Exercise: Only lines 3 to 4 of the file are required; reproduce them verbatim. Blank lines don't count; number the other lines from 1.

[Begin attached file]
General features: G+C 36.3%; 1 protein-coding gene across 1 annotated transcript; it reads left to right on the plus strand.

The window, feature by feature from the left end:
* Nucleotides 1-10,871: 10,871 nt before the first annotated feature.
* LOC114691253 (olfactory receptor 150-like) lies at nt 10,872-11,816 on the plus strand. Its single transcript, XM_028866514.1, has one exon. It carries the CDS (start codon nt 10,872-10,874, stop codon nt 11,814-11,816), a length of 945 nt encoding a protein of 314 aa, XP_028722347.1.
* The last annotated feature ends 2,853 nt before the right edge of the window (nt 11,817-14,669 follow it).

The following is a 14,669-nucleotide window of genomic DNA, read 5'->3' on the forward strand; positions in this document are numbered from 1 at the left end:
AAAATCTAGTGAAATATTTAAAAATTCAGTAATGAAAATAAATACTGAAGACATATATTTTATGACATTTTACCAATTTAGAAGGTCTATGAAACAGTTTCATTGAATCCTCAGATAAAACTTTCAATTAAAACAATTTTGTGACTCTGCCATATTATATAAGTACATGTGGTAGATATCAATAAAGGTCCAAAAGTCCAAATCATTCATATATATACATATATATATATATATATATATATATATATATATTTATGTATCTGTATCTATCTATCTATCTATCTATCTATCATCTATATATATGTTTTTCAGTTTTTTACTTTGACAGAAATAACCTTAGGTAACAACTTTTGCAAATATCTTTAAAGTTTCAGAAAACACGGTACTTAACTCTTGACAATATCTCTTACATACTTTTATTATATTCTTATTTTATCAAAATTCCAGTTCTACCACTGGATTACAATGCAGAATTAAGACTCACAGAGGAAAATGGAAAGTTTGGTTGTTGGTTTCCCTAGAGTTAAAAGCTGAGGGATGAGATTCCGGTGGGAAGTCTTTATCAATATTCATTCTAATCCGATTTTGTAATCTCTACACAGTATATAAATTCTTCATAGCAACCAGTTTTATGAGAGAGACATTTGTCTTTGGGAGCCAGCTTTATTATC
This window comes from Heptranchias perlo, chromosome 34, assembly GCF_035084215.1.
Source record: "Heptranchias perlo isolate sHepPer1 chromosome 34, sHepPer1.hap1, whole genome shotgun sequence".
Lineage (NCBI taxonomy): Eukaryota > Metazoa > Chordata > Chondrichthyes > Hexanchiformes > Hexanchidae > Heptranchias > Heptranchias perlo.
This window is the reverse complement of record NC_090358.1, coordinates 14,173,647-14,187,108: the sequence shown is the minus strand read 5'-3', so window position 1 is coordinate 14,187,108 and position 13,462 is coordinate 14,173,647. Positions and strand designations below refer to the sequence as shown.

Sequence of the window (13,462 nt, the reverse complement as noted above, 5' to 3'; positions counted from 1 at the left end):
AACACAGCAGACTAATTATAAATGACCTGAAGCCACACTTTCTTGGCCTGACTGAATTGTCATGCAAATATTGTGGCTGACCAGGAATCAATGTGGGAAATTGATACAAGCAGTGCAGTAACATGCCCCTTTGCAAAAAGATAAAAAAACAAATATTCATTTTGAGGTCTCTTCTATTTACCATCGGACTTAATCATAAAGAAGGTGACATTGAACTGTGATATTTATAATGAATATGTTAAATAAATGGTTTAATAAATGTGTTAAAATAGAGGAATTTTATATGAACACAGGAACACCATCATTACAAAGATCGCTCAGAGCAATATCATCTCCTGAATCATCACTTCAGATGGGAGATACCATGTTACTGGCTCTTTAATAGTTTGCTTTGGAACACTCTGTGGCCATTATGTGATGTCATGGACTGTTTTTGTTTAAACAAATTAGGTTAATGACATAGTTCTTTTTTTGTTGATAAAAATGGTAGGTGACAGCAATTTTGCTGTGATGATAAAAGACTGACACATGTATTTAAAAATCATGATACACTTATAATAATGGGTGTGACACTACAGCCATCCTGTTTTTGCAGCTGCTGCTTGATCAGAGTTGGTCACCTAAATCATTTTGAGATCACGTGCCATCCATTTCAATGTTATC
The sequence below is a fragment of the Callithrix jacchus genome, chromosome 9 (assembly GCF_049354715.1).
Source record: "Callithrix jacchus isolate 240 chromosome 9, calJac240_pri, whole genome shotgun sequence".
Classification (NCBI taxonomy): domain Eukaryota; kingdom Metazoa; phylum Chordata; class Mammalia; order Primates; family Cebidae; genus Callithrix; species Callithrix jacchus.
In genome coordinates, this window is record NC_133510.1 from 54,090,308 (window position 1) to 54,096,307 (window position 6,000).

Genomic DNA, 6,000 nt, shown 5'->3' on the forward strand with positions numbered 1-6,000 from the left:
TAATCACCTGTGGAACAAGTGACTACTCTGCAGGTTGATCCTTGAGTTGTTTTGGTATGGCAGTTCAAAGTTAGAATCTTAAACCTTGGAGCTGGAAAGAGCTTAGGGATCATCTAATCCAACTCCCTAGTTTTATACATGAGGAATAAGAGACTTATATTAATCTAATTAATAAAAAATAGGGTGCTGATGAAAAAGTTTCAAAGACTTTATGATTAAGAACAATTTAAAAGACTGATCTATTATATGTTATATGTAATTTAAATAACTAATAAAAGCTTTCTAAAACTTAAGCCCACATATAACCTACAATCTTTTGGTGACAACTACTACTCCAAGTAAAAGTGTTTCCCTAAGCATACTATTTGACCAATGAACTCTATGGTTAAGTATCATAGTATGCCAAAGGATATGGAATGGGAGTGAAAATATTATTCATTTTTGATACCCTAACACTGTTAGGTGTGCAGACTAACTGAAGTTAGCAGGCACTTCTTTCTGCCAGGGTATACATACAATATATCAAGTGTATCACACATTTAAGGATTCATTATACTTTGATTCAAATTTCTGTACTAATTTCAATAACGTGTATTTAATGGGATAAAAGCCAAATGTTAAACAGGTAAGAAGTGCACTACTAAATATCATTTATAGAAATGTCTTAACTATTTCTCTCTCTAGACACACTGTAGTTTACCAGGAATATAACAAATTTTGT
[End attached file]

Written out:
* Nucleotides 1-10,871: 10,871 nt before the first annotated feature.
* LOC114691253 (olfactory receptor 150-like) lies at nt 10,872-11,816 on the plus strand. Its single transcript, XM_028866514.1, has one exon. It carries the CDS (start codon nt 10,872-10,874, stop codon nt 11,814-11,816), a length of 945 nt encoding a protein of 314 aa, XP_028722347.1.